Last but not least, before we leave traffic, is it relevant to talk about values in this setting of traffic? We often talk about ‘values-based management’ and the opposite of values-based management is rules-based management. And the traffic lights is one example of a very simple rules-based management model. Red is stop and green is drive and we can always discuss yellow! And if we have the mindsets among some drivers waiting for that green light, is about me first, I don't care about the rest. Normally not a big problem here, overruled by that red light, In the roundabout, that mindset is actually a big problem because in the roundabout we are much more dependent on having this positive common purpose of wanting this to flow well. Here we have to be more considerate. We have to interpret each other’s intentions. We have to interact with people in a very different way than is what is needed here so it's not enough with fresh information or authority. You also need that positive value set. And again, managing performance well, that is what authorities are doing here. This is more about creating conditions for great performance to take place. A big, big difference. What you see on the right-hand side is a more self-regulating management model than what you have on the left-hand side and I would argue that in today's realities we need more self regulating management models and we need it for at least two reasons.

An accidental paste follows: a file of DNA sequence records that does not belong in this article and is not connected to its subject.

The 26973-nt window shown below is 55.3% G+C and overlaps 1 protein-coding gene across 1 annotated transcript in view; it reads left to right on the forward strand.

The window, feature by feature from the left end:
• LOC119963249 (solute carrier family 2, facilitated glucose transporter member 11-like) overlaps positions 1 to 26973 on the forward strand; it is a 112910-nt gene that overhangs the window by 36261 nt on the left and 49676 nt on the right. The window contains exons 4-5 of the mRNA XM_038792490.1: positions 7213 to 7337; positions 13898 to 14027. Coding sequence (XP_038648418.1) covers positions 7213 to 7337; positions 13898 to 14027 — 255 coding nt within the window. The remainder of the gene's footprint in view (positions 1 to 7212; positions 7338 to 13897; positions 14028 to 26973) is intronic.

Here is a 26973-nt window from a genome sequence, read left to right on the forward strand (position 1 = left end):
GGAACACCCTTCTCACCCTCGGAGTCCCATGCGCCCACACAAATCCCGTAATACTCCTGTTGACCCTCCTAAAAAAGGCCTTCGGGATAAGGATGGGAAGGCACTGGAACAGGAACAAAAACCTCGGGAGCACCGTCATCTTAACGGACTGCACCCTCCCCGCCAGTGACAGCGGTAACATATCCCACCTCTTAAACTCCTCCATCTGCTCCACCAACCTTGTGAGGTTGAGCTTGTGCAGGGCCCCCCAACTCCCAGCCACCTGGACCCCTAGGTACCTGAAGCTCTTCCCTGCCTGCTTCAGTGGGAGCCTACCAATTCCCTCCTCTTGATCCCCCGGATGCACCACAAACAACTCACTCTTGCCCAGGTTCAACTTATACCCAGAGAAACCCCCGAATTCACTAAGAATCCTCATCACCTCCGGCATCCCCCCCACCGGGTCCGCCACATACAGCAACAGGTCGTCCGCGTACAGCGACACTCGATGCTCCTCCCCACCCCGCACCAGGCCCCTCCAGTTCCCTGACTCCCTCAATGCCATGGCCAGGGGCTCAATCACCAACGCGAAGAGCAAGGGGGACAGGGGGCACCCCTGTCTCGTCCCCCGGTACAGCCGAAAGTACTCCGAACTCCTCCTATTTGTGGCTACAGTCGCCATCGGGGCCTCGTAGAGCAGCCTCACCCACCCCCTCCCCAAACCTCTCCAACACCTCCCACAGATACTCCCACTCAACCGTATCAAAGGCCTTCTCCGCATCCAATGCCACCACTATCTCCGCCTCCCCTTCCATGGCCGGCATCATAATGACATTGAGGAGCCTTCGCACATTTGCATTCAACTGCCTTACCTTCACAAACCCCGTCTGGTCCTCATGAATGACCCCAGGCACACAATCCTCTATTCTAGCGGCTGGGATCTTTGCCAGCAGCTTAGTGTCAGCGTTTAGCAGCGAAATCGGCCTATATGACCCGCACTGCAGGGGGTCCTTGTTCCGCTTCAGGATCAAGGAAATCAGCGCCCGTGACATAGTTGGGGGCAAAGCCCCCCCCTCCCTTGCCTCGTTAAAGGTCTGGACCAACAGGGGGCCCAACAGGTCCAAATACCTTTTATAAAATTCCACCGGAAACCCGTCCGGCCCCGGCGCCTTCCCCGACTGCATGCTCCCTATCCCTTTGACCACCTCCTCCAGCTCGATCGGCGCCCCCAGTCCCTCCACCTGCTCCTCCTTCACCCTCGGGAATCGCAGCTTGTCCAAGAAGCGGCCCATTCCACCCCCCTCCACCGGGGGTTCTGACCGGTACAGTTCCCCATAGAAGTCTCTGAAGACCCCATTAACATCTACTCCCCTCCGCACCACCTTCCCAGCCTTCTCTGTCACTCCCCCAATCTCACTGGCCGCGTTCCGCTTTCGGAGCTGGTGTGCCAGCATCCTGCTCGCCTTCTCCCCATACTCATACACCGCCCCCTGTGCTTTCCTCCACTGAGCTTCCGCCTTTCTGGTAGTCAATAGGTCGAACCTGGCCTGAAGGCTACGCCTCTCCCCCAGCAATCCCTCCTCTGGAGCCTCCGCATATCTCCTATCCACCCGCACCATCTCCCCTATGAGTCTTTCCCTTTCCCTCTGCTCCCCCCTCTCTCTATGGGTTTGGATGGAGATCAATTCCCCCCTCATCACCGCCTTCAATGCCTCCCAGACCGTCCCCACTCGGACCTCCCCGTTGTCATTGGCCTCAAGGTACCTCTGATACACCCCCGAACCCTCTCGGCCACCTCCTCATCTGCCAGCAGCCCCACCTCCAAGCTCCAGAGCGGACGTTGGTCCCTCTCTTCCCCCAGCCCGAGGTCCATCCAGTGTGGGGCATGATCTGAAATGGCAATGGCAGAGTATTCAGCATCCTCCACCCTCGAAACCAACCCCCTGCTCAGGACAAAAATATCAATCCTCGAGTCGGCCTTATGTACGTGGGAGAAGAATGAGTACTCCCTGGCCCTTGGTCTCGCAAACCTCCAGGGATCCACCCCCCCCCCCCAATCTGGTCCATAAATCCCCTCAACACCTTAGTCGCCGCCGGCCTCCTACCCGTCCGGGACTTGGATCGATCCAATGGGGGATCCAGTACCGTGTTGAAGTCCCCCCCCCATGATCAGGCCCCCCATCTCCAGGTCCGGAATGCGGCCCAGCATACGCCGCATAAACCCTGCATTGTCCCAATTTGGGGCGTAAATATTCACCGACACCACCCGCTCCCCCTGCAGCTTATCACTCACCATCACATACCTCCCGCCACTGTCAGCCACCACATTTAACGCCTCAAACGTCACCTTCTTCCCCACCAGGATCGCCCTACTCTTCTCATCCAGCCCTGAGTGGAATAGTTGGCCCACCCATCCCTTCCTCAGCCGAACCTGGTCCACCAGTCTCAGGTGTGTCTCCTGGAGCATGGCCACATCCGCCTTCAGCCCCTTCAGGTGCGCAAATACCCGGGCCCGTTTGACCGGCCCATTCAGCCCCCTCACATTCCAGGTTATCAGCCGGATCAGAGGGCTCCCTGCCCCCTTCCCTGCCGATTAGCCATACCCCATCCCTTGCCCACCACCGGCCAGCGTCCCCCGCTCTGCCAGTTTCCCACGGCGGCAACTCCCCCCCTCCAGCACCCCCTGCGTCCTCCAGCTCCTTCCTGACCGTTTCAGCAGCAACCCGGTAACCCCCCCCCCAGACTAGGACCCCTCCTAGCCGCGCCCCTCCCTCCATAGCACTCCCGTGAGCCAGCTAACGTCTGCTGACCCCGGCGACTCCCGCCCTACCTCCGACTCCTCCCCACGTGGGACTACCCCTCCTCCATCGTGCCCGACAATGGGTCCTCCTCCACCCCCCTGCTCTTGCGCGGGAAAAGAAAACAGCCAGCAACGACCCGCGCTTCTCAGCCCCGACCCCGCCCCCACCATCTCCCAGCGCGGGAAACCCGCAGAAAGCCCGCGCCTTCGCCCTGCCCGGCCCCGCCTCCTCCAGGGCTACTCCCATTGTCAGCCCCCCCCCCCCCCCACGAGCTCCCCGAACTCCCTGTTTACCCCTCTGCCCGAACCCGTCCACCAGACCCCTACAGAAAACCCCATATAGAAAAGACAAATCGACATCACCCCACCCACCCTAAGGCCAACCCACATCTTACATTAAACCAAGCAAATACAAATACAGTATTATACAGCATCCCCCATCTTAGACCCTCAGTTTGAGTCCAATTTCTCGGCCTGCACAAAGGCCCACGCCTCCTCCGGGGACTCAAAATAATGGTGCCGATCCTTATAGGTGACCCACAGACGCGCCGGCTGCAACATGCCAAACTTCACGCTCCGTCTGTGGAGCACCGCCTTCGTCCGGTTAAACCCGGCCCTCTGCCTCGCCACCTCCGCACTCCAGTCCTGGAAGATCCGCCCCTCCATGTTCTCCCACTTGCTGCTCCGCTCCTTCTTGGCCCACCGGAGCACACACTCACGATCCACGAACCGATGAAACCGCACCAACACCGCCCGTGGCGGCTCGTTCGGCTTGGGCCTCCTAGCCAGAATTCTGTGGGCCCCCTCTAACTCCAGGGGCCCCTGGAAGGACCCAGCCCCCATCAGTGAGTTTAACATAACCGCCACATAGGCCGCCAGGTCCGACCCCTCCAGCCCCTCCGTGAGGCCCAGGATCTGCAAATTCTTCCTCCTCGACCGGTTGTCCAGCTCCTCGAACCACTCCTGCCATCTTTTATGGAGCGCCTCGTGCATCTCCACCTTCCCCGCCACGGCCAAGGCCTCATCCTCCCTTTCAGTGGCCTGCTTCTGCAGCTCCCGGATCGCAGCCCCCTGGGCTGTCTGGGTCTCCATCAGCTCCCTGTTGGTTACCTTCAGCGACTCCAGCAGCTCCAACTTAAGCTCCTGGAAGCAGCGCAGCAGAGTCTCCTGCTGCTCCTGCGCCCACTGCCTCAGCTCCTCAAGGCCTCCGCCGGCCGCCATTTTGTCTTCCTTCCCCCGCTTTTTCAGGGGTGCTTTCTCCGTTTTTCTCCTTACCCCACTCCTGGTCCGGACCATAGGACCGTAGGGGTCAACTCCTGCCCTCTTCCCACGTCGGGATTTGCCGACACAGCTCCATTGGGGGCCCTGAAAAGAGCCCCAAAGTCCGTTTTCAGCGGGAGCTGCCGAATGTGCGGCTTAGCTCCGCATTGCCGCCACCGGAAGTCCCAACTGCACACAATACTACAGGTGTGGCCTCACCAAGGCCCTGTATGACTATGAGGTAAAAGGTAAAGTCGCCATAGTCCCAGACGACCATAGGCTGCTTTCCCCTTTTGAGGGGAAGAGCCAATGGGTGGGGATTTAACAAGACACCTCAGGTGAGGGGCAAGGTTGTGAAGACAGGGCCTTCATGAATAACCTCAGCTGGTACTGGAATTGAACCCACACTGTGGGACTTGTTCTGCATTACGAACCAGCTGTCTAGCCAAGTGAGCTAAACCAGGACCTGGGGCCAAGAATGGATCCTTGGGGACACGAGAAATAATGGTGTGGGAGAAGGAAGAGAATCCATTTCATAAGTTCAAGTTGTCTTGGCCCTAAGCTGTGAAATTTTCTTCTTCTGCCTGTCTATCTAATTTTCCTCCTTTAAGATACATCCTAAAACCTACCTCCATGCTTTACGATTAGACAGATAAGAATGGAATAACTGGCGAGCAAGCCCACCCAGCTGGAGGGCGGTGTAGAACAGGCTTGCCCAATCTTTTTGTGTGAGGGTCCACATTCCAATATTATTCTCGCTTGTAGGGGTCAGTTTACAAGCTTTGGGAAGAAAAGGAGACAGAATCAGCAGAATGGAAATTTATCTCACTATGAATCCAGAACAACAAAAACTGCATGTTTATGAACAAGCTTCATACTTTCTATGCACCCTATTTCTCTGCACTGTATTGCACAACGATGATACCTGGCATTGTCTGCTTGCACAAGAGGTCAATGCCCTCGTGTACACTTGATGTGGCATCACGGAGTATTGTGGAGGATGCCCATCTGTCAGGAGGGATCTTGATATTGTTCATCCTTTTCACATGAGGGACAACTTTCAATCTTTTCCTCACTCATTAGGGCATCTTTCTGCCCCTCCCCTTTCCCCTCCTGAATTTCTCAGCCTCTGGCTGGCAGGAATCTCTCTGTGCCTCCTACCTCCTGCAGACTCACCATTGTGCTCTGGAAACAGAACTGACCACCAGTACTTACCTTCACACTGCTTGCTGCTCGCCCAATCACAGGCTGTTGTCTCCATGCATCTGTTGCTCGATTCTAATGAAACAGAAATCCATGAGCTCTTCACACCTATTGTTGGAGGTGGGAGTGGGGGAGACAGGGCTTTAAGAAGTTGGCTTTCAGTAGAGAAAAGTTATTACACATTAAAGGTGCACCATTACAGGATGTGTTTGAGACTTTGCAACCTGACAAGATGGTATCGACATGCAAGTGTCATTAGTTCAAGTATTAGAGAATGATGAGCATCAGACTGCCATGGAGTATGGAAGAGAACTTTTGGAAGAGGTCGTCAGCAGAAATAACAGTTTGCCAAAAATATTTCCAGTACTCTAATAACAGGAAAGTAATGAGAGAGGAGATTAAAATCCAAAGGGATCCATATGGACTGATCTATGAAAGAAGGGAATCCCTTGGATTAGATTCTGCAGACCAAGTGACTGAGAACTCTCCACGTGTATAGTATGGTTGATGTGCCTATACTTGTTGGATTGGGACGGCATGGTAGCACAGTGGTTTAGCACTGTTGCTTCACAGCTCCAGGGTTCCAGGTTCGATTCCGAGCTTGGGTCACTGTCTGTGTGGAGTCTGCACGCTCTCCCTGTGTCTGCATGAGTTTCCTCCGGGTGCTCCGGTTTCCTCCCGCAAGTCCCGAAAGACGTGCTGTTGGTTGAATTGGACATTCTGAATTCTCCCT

The first reason has to do with the world out there, which has a lot more today of what they call in the military, VUCA. You might have heard that expression? VUCA: volatility uncertainty, complexity, ambiguity. And if we take that VUCA seriously, it has significant implications for how we design our management models. The other reality we need to take seriously is not external, it's internal, has to do with people. And asking ourselves what kind of people do we have in our organization? The language we chose for that discussion was. Theory X and Theory Y introduced by Douglas McGregor back in 1962, opposing views about what motivates and drives people. X Theory acts very much the negative people view, the view that most people in an organisation is a bunch of potential thieves and crooks, which all must be managed tightly. And if we don't do that, you know what would happen? They will all run away, do a lot of stupid things and spend money like drunken sailors. Well, that's the popular version McGregor. He was a bit more academic and polite, but I think that's what he meant [laughter] I think so. Then you have Theory Y - very much the opposite view, that most people in an organisation is, you know, being I mean well educated, competent are actually responsible, as understood earlier, actually responsible. People want to do a good job, want to perform, want to be involved, want to be listened to, want to be treated as adults. And again, without so far having a view on what is right X or Y, I do have but independent of that, your choice must kind of have implications for how you design your management models. If we combine these two realities, we need to take seriously then it might look like this and you recognise the two dimensions and I would argue that traditional management is in this lower left hand corner, consciously or unconsciously.